There is limited information about the clinical and prognostic significance of patient-reported
Prospective cohort study.
Setting & Participants
6,040 patients in the DOPPS (Dialysis Outcomes and Practice Patterns Study).
Answer to question “How long does it take you to recover from a dialysis session?”
categorized as follows: fewer than 2, 2-6, 7-12, or longer than 12 hours.
Outcomes & Measurements
Cross-sectional and longitudinal associations between recovery time and patient characteristics,
hemodialysis treatment variables, health-related quality of life (HRQoL), and hospitalization
32% reported recovery time shorter than 2 hours; 41%, 2-6 hours; 17%, 7-12 hours;
and 10%, longer than 12 hours. Using proportional odds (ordinal) logistic regression,
shorter recovery time was associated with male sex, full-time employment, and higher
serum albumin level. Longer recovery time was associated with older age, dialysis
vintage, body mass index, diabetes, and psychiatric disorder. Greater intradialytic
weight loss, longer dialysis session length, and lower dialysate sodium concentration
were associated with longer recovery time. In facilities that used uniform dialysate
sodium concentrations for ≥90% of patients, the adjusted OR of longer recovery time,
comparing dialysate sodium concentration < 140 vs 140 mEq/L, was 1.72 (95% CI, 1.37-2.16). Recovery time was correlated positively with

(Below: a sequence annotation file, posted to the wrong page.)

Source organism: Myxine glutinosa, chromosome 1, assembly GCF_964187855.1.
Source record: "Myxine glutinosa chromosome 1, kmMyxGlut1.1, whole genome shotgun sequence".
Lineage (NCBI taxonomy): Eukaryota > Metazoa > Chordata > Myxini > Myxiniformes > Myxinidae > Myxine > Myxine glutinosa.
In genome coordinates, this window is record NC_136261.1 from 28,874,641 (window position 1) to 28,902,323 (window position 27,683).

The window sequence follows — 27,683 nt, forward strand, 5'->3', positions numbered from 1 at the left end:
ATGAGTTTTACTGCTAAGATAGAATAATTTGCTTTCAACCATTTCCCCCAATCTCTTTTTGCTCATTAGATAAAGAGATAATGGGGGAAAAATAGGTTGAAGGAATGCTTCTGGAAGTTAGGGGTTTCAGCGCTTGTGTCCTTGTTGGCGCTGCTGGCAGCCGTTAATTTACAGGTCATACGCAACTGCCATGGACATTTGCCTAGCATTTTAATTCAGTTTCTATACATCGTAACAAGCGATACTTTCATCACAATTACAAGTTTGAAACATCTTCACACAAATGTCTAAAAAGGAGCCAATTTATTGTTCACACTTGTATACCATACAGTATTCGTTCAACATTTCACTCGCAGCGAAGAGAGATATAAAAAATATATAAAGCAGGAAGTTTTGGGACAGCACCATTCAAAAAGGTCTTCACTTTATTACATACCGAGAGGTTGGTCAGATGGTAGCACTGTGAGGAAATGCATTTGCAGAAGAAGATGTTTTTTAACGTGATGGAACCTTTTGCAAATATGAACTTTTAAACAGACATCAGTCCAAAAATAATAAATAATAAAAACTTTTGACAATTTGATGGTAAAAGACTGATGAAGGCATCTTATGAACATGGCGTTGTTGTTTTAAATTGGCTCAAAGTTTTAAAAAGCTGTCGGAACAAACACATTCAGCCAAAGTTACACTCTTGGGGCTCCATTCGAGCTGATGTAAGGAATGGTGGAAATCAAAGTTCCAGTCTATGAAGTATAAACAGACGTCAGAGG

symptoms of kidney failure and kidney disease burden score and inversely with HRQoL
mental and physical component summary scores. Using Cox regression, adjusting for
potential confounders not influenced by recovery time, it was associated positively
with first hospitalization and mortality (adjusted HRs for recovery time > 12 vs 2-6 hours 1.22 [95% CI, 1.09-1.37] and 1.47 [95% CI, 1.19-1.83], respectively).
Answers are subjective and not supported by physiologic measurements.
Recovery time can be used to identify patients with poorer HRQoL and higher risks
of hospitalization and mortality. Interventions to reduce recovery time and possibly
improve clinical outcomes, such as increasing dialysate sodium concentration, need
to be tested in randomized trials.